my 'we' post started me thinking about bodies, where we draw boundaries, and how collections of components can functionally be one actor. most importantly, how bodies can act intelligibly on scales that their individual components cannot.

also recently, ive been working through some legal and organizational stuff with Ice Water Games, which is technically a corporation.

in the US at least, even the most barebones legal entity for 'doing business' is a Limited Liability Corporation. often these are just one person, and the IRS treats them like that. IWG is a Nonprofit Corporation with 30+ members (aka shareholders or owners).

of course 'corporation' also means body, and implies 'group'. single-member LLCs arent really what people mean when they say corporation colloquially. IWG isnt what people generally mean either, but for maybe vaguer reasons.

there's a lot of fear on the left about corporations. i see criticism towards Steam and relative support of sometimes articulated in terms of Steam being a corporation. in an intuitive sense maybe that's valid. is legally a corporation, but functionally it seems to mostly be one guy. maybe there are a handful of long term contributors you could point to. Steam... well maybe Valve is in some ways functionally one guy, but Steam definitely is a body made up of many employees acting together.

'corporate capitalism' is a phrase liberals sometimes use to imply that some kind of fairer or nobler capitalism wouldn't have the failings of our current system. this is just another kind of 'small business' speech, i guess. corporations are big and have many co-owners. it's unfair that they win out over the 'little guy' sole proprietor. (unfair by whose rules?)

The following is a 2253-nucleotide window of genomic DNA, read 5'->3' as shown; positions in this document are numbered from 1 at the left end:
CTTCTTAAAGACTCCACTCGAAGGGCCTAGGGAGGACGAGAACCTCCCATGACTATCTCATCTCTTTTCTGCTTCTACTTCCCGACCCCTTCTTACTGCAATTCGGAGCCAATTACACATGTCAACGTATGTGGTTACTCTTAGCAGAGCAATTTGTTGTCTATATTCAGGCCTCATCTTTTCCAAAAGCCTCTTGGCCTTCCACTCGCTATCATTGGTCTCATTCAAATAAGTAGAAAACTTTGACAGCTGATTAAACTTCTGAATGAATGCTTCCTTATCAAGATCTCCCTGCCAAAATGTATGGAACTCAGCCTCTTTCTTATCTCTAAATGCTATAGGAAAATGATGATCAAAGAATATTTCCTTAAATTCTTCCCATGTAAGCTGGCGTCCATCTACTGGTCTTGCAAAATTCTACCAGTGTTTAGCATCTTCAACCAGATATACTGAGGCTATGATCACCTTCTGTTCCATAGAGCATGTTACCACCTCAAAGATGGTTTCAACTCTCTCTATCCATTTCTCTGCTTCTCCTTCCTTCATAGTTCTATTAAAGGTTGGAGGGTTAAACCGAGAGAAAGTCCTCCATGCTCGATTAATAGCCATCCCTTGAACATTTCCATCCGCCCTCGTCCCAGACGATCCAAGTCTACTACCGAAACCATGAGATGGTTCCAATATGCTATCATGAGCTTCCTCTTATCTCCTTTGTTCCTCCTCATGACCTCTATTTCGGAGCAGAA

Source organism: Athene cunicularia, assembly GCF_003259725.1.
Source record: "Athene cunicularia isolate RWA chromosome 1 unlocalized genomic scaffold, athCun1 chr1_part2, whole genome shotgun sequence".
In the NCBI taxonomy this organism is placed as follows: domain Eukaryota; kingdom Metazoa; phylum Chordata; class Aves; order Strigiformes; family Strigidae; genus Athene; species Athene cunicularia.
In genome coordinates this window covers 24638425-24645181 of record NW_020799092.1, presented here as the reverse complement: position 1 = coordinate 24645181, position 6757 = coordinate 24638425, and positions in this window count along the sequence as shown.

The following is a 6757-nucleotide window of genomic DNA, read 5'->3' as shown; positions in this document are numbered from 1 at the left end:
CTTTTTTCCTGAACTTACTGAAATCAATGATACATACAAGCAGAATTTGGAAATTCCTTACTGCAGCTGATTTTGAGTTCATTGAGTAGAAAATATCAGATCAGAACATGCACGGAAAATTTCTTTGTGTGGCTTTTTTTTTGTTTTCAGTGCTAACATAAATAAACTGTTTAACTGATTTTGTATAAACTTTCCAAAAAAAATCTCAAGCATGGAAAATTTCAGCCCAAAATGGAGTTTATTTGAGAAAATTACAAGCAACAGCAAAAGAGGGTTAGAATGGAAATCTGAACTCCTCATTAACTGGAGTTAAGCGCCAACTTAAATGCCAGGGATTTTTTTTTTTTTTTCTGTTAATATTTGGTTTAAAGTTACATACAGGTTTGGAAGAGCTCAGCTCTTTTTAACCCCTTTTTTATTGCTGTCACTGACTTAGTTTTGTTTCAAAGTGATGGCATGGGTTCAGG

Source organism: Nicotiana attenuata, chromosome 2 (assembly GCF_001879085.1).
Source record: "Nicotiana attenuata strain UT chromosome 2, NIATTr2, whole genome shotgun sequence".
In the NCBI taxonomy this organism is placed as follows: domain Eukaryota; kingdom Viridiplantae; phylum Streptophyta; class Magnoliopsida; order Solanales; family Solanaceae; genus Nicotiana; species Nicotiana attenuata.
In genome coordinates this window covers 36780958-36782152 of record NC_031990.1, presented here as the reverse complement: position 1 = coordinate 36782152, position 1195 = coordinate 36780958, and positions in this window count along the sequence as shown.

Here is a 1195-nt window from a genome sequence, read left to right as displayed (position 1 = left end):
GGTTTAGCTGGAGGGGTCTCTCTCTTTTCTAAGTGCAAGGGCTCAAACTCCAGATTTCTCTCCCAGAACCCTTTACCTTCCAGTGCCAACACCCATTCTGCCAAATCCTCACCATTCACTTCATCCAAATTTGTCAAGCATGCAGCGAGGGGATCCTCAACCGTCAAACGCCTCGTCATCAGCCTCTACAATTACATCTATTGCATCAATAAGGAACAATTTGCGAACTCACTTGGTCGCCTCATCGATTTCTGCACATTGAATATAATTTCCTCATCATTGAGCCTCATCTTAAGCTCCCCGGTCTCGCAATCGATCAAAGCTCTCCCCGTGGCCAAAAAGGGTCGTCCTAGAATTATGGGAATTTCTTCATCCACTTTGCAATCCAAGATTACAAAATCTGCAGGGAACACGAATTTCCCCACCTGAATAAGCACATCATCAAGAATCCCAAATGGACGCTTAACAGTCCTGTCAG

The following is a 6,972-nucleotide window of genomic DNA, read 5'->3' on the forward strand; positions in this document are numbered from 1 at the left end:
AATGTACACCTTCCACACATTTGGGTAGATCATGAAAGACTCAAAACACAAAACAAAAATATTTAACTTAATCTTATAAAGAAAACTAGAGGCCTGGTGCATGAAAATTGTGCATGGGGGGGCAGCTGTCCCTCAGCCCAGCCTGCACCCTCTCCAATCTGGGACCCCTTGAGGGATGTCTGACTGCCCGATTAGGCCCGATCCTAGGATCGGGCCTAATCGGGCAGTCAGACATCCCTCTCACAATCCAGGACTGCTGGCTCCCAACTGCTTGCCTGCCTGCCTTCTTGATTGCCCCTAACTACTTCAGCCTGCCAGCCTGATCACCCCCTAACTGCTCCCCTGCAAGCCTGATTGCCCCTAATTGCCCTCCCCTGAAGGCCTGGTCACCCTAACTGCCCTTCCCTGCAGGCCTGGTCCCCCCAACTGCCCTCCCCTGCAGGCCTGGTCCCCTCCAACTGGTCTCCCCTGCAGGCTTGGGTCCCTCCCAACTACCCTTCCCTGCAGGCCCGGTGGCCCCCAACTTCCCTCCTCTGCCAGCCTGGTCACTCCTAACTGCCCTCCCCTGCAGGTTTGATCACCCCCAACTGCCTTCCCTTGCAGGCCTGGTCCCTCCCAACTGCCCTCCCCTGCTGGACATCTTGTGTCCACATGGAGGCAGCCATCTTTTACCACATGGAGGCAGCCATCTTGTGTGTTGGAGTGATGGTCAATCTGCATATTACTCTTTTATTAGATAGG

the real reason corporations win out over individuals may not be that our structures are pro-corporate (whatever that would mean), but that large groups of people acting in concert are able to make change exponentially more effectively than individuals.

i worry that the intuitive revulsion many of us on the left feel towards anything 'corporate' might set us back when it comes to organizing coherent groups with real power.

many of us also hate managers. manager is a complicated word. it often means boss, implies a power relationship. but sometimes it doesnt. in software there are often people managers, who might be feared like a boss, as well as product managers, who tend to be treated more like secretaries.

the reality is that at a certain scale, for a group to act coherently and to be good to the people who make it up, there need to be people whose job is about organizing things, taking care of peoples' needs internally, coordinating the timing of various tasks: 'manager' stuff (or in games, 'producer' stuff). if these people are acting as representatives of the collective, their ability to have power over an individual, to ask an individual to do one thing or another with the authority of the collective, is probably not a bad thing.

'corporation' or 'collective'? 'manager' or 'organizer'? words are tools usable by anyone. collective is already well-appropriated by capitalists to make regressive structures appear progressive. this used to bug the shit out of me, but i think im growing out of it. this is just how words work. you do not own them and you cant control their usage. but you can attempt to control their power over you.

rather than letting words and their usage manipulate you, focus on what's underneath those words. a communally owned and democratically operated 'Corporation' is worth building and protecting. a 'Collective' of investors is not.

June 13, 2021